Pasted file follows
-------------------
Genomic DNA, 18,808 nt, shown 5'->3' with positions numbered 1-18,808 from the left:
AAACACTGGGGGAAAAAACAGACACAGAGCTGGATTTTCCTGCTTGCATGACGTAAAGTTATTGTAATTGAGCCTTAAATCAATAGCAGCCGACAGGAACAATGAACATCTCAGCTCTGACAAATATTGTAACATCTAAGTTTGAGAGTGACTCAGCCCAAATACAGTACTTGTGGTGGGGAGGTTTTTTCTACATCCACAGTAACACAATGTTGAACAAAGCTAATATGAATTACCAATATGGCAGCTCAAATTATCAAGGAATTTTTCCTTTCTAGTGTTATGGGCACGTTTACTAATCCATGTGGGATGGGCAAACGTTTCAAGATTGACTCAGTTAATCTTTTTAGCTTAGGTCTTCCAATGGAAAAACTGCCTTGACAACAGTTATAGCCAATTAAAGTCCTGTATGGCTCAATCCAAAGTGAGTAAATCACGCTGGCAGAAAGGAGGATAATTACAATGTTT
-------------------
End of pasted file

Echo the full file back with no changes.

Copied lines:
Genomic DNA, 18,808 nt, shown 5'->3' with positions numbered 1-18,808 from the left:
AAACACTGGGGGAAAAAACAGACACAGAGCTGGATTTTCCTGCTTGCATGACGTAAAGTTATTGTAATTGAGCCTTAAATCAATAGCAGCCGACAGGAACAATGAACATCTCAGCTCTGACAAATATTGTAACATCTAAGTTTGAGAGTGACTCAGCCCAAATACAGTACTTGTGGTGGGGAGGTTTTTTCTACATCCACAGTAACACAATGTTGAACAAAGCTAATATGAATTACCAATATGGCAGCTCAAATTATCAAGGAATTTTTCCTTTCTAGTGTTATGGGCACGTTTACTAATCCATGTGGGATGGGCAAACGTTTCAAGATTGACTCAGTTAATCTTTTTAGCTTAGGTCTTCCAATGGAAAAACTGCCTTGACAACAGTTATAGCCAATTAAAGTCCTGTATGGCTCAATCCAAAGTGAGTAAATCACGCTGGCAGAAAGGAGGATAATTACAATGTTT